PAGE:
Yes, in these hi-tech times if given the opportunity, we can use multiple scanning, searching and sampling machines at the same time to help us explore and understand much more in a three-week exploration cruise than we ever used to beIMG_2474 able to do in the course of several, much longer expeditions.  As a layperson with limited science background (compared to the majority on board this ship), it seems to me that the biggest Google-era challenge lies in formulating – and choosing – the most meaningful questions and reasonable action plans that can bring manageable responses – given what technology can now offer.  From this ship, and in just two weeks, “we” were able to map the seafloor with (AUV) Sentry – that’s right, maps were created (processed and enhanced by a skilled scientist on a computer with the data provided by the ship’s sonar system and Sentry) — and follow not far behind with JASON (ROV).  We were able to bring up data coils from the seafloor that were placed there around five years ago.  We are able to watch and record what JASON saw and did (by remote control) at 3,000 to 4,000 feet below in real time, take temperatures, pull samples and leave samplers.  It’s stunning to witness!  And informative, of course.

But, along with that super technological capability comes a need for even more efficient human processing.  There’s more information to “download.” And things do break.  Things go wrong.  It’s part of real science.  During this excursion, we’ve had a number of difficulties, from electrical failures, to a fishing net coming into our reseIMG_0853arch area.  What happens at the human level once information is gathered – or not – can literally make the difference between moving ahead and getting stuck.  A team must be in constant evaluation mode, ready to fix something, to let go of an expectation if things prove to be different, and to alter a schedule or plan if necessary.  And, team members must be respectful and supportive of one another’s interests and goals.  Being able to see that scientific collaboration in action here – especially considering the stepped-up pace of findings — is truly inspiring.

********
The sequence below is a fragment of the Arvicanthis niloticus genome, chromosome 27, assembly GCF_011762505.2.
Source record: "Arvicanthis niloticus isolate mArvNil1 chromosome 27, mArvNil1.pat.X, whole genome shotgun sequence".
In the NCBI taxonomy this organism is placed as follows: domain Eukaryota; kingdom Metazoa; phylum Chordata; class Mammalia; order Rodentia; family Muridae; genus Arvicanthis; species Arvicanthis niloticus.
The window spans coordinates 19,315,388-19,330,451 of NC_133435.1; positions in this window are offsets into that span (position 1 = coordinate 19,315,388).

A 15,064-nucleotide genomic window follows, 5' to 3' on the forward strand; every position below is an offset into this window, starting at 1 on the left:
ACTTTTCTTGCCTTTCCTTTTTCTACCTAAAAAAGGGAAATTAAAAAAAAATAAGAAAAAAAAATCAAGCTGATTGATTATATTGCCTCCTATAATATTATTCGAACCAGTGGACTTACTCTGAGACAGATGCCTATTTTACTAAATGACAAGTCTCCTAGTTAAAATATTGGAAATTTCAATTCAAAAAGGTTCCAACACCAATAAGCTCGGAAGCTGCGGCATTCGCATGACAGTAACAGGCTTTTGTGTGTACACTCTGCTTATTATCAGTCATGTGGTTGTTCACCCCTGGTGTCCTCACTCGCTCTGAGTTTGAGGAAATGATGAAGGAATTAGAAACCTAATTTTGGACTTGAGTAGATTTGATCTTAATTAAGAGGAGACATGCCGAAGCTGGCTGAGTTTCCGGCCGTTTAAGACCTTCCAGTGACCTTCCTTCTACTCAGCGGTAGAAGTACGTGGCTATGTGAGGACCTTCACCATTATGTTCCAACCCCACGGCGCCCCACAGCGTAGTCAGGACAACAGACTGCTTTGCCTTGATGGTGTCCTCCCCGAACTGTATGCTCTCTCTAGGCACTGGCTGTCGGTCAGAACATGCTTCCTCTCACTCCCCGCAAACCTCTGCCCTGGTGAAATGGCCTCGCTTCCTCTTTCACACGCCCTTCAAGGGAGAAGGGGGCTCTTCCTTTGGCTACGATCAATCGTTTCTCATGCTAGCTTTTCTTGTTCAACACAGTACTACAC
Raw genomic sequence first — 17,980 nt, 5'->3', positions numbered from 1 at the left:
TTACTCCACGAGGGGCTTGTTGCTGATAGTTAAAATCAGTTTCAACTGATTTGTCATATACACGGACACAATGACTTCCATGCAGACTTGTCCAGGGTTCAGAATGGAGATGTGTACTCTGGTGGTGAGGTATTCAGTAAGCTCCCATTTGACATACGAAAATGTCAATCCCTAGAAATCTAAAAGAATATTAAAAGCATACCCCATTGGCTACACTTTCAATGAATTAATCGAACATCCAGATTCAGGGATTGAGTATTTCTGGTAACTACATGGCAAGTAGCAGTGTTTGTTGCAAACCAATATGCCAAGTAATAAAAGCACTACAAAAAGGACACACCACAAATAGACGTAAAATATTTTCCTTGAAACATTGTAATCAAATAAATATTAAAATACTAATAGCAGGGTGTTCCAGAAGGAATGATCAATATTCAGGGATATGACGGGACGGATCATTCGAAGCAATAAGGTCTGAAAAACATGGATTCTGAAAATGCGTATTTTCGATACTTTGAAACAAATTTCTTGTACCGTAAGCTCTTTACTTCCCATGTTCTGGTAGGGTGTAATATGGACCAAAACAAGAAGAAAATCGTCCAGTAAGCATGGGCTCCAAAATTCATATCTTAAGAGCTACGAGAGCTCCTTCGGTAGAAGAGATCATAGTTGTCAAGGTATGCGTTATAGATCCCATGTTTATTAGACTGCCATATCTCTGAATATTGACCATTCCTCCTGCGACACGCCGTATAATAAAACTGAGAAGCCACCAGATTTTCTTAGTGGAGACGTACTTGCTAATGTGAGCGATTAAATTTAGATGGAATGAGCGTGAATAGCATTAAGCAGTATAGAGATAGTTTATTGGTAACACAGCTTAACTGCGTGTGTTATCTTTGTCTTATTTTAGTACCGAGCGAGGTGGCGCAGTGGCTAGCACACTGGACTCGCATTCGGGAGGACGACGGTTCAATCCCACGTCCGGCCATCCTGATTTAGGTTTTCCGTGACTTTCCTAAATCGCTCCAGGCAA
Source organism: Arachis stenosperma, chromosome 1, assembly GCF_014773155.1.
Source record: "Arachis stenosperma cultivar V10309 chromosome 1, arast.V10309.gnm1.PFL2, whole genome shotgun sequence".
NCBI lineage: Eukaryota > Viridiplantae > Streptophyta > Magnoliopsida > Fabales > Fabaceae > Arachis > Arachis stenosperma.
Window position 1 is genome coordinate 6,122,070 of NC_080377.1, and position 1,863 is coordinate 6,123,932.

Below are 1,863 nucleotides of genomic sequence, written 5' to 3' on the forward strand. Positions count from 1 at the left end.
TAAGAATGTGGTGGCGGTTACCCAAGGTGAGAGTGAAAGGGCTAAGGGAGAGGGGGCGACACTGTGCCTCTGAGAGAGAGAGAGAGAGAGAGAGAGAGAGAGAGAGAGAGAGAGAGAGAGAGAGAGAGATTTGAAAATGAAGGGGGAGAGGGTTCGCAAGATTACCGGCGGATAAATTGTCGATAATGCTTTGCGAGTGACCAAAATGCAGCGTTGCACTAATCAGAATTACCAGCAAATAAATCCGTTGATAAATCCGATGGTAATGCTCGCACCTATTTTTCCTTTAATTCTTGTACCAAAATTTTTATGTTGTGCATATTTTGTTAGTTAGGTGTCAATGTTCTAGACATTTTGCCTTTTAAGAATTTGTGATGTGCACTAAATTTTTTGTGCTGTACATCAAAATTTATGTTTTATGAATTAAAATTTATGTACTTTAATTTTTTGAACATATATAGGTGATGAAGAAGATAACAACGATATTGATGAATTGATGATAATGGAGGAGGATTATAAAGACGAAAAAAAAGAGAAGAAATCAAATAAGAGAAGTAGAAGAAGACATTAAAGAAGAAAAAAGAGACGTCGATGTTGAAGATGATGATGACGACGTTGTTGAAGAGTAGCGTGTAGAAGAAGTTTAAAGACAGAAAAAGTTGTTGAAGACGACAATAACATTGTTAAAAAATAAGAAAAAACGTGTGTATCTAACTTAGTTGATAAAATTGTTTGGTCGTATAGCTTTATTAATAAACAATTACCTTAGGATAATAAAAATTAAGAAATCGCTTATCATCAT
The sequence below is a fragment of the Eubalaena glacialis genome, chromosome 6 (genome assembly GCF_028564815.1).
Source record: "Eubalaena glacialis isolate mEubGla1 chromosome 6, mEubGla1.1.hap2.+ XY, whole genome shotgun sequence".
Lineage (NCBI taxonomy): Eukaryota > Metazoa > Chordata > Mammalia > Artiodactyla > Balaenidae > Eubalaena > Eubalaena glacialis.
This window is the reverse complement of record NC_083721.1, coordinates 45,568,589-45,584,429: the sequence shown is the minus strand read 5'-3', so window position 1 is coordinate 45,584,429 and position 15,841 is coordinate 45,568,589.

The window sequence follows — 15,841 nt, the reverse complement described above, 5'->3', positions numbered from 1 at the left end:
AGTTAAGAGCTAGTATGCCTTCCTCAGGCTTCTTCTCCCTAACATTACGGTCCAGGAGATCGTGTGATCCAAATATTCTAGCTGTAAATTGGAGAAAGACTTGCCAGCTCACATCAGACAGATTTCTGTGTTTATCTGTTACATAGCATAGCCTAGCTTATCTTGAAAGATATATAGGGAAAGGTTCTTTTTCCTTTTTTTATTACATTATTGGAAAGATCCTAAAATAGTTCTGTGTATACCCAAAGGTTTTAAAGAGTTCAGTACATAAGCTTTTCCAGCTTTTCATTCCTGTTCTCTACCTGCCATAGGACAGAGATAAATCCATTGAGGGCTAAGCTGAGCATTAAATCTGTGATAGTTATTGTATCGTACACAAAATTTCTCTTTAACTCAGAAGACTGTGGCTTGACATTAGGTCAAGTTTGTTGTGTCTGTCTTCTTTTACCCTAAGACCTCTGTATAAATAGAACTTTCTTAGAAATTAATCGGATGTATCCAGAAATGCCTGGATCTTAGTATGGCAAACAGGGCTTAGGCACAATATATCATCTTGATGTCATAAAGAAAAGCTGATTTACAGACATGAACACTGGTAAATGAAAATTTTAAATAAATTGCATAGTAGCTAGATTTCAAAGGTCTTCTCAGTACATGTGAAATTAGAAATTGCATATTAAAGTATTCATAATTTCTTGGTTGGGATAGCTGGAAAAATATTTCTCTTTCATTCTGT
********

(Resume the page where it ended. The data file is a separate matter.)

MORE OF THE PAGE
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On this ship there is no shortage of curiosity, motivation and determination. Some scientists may find what they were looking for; others will take what they learned as a basis to continue their search.  In the end, the main question or hypothesis this scientific expedition started with is what it will answer.  It may not be a clear-cut response – like how to fix that bicycle tire or cook an egg – but it will tell a story; it will have solidified some theories, broadened understanding of others, and fed ideas and concepts that will fuel the drive to find out even more.  And that is a process that has been going on since way before the Google era.